There is growing rhetoric circulating that Clemson quarterback Trevor Lawrence could be dethroned for the first overall selection in the 2021 NFL Draft. Last season, Ohio State Buckeyes quarterback Justin Fields threw 41 touchdowns to just three interceptions on his way to a second-place finish in the Heisman race.

He added 10 more touchdowns on the ground and impressed with a 67.2% completion rate. And remember, not long ago it was a two-horse race for the top high school recruit in the country.

Related | Quarterback Charting: Is Trevor Lawrence a “generational” prospect?

Fields took the consensus away from Lawrence as he was heralded as the top overall recruit by ESPN. 247Sports graded the two just .0001 away from one another, with Lawrence garnering an overall score of .9999, which is just a fraction away from perfect in their eyes.

They’re regarded as two of the best to ever do it at the high school level, and they aren’t keen on slowing down in college, as the stats, team success, and individual accolades show.

But at the end of the day, it all comes down to their individual pro prospects. So, how does Fields compare to Lawrence, who was put under the microscope just last week and surprised with some of the struggles he showed in his overall ball placement?

The PFN Mock Draft Simulator features over 350 prospects, free trades (including future year picks), the option to control any number of teams, and the ability for you to choose your own draft speed. Build your favorite team into a winner – click here to enter the PFN Mock Draft Simulator!

Justin Fields’s ball placement and play charting

Overall placement 

Well, like their high school reputation and college success, there was much of the same disappointment in Fields’ passing as there was with Lawrence. His overall placement numbers ended up even lower than Lawrence, with 153 of his 227 overall attempts deemed a plus on placement. That makes his placement numbers and his completion percentage nearly identical. What can be surmised from this sample size is that he’s more of a generally accurate passer than pinpoint placer of the pigskin.

buckeyes quarterback justin fields
Photo Credit: Thomas J. Russo

Using the same exercise we did with Lawrence, let’s look at how he performed pushing the ball down the field. He threw the ball past 10 air yards 101 times, accurate placing 61 of those throws. That puts him behind Joe Burrow, Justin Herbert, and Jordan Love on such passes, and about two percent better than Lawrence, who struggled mightily past 20 yards.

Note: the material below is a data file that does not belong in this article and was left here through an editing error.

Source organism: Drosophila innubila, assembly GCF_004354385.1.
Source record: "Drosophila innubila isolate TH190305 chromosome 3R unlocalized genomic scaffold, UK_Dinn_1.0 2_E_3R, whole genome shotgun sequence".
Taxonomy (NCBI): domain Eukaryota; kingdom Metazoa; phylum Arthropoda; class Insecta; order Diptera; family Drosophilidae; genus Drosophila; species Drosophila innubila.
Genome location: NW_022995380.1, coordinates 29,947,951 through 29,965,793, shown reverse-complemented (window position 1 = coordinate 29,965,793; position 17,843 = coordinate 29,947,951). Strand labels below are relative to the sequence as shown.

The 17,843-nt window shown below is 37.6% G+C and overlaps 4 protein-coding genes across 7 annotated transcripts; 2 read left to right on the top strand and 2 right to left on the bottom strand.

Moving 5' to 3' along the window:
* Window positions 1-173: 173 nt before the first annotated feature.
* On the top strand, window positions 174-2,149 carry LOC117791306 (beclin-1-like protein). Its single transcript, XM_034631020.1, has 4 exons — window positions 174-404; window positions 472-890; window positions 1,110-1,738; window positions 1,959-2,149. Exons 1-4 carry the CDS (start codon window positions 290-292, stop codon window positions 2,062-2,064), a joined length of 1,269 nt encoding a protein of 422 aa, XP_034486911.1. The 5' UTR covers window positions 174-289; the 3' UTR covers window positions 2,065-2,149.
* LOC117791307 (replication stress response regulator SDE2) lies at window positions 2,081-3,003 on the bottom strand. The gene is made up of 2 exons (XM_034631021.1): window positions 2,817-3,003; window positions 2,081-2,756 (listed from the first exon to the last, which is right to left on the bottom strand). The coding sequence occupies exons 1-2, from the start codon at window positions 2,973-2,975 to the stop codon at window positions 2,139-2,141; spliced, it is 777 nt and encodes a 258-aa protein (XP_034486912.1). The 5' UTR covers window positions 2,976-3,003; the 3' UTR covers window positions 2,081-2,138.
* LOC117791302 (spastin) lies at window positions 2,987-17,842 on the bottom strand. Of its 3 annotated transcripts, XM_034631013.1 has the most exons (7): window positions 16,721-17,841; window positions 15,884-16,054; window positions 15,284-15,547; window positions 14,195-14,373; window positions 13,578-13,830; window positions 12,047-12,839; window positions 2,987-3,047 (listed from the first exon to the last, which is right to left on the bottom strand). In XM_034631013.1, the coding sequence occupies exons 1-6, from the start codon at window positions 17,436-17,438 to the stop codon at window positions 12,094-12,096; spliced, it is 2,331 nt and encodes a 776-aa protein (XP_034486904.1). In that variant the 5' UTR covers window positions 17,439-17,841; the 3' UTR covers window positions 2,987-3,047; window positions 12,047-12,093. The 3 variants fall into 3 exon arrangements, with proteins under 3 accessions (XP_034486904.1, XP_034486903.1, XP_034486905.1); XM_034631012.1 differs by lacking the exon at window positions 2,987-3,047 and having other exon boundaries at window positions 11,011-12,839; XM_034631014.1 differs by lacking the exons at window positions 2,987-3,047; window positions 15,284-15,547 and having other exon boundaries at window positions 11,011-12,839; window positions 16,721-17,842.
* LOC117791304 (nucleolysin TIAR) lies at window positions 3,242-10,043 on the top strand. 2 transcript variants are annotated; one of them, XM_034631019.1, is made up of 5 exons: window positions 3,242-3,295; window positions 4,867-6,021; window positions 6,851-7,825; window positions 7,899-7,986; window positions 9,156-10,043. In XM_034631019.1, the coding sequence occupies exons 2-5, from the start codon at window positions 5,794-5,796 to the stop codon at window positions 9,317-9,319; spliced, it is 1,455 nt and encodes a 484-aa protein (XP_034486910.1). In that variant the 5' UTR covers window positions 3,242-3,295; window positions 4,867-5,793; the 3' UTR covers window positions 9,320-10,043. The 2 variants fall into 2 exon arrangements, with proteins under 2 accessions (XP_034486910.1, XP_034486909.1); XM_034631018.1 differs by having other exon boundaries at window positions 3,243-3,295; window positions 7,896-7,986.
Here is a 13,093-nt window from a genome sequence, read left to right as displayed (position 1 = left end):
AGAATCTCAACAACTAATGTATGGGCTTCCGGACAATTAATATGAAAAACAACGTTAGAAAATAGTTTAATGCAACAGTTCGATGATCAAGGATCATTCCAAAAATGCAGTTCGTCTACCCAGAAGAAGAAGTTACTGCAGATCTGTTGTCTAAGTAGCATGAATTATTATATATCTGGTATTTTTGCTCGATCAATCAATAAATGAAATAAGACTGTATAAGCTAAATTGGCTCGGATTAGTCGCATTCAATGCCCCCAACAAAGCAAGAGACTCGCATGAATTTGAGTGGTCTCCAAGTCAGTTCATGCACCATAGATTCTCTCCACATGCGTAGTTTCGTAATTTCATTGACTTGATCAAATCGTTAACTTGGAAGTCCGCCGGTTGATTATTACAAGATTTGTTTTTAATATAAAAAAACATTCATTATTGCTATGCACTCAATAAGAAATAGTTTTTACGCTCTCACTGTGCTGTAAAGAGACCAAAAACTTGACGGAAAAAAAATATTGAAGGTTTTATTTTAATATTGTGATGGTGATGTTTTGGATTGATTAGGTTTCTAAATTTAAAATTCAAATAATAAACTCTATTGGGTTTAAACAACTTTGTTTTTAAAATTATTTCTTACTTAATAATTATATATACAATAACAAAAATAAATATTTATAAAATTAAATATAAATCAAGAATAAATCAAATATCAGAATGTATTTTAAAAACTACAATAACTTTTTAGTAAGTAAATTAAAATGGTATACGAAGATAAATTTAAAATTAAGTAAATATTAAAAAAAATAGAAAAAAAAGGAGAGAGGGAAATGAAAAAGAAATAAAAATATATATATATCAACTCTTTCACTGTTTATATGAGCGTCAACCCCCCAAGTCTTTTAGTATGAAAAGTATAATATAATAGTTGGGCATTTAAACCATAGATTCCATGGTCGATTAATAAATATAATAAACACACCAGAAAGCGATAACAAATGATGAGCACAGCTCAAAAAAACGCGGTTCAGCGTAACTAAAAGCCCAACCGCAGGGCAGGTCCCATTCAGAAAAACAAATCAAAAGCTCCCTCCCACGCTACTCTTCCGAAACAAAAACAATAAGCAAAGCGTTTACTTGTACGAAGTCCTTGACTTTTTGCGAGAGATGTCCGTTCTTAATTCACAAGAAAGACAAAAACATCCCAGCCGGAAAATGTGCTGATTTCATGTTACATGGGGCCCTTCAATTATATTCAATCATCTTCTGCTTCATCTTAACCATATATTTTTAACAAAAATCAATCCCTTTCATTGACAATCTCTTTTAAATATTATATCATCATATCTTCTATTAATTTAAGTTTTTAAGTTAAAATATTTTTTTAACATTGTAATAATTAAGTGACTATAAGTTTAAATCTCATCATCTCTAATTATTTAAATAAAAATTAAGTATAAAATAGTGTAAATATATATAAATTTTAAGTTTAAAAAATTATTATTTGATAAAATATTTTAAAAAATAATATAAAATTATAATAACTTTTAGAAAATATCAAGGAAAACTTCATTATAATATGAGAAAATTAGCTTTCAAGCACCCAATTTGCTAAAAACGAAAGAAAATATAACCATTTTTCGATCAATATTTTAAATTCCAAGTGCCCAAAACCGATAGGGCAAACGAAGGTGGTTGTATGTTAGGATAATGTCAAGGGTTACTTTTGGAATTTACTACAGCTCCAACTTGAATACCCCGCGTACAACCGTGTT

Interestingly enough, it was his throws toward the sideline that hit their mark at a higher rate from 10-20 yards, which could explain coach Ryan Day’s unwillingness to gameplan that area as a point of attack. After all, of the 227 attempts, the middle of the field only saw 39.

Ball placement by situation

Are we sitting down? Maybe we should sit down for this. Make sure to continue breathing in through the nose and out through the mouth — deep breaths. At 62.4% placement success, he fell five points lower than Herbert as the low man on the totem pole on throws from 0-20 yards. He was actually less precise on throws from 0-10 yards as he was from 10-20. That doesn’t make sense, right?

Remember that as distance increases, there is more leniency on what is and is not good placement. However, he struggled mightily in one area inside 10 yards that really takes his overall placement to the cellar.

0-10 yards by grid:

Left: 22/26, 84.6%
Middle: 12/15, 80%
Right: 27/48, 56.3%

Those 48 attempts were 21 more than the next highest grid area, which was also to his right from 10-20 yards downfield. The Buckeye passing attack was very right-handed overall, with that side garnering 28 more attempts overall in the nine games charted. A difference of just over three attempts per game difference may not seem like much, but it’s a bigger difference than any of the other offenses I charted in 2019 outside of Washington State.

Fields struggled to throw short right, only placing 27 of the 48 passes properly, and with far too many attempts completely uncatchable. But while all this sounds troubling, the fix is actually quite simple, at least on attempts from the pocket.

Fields simply does not get his lower half to the correct position. He keeps his hips wide open, steps far too wide, and when that happens, the ball tends to float high and outside. If, and most likely when, he becomes more deliberate in his footwork, his accuracy should mirror the ability he showed throwing left.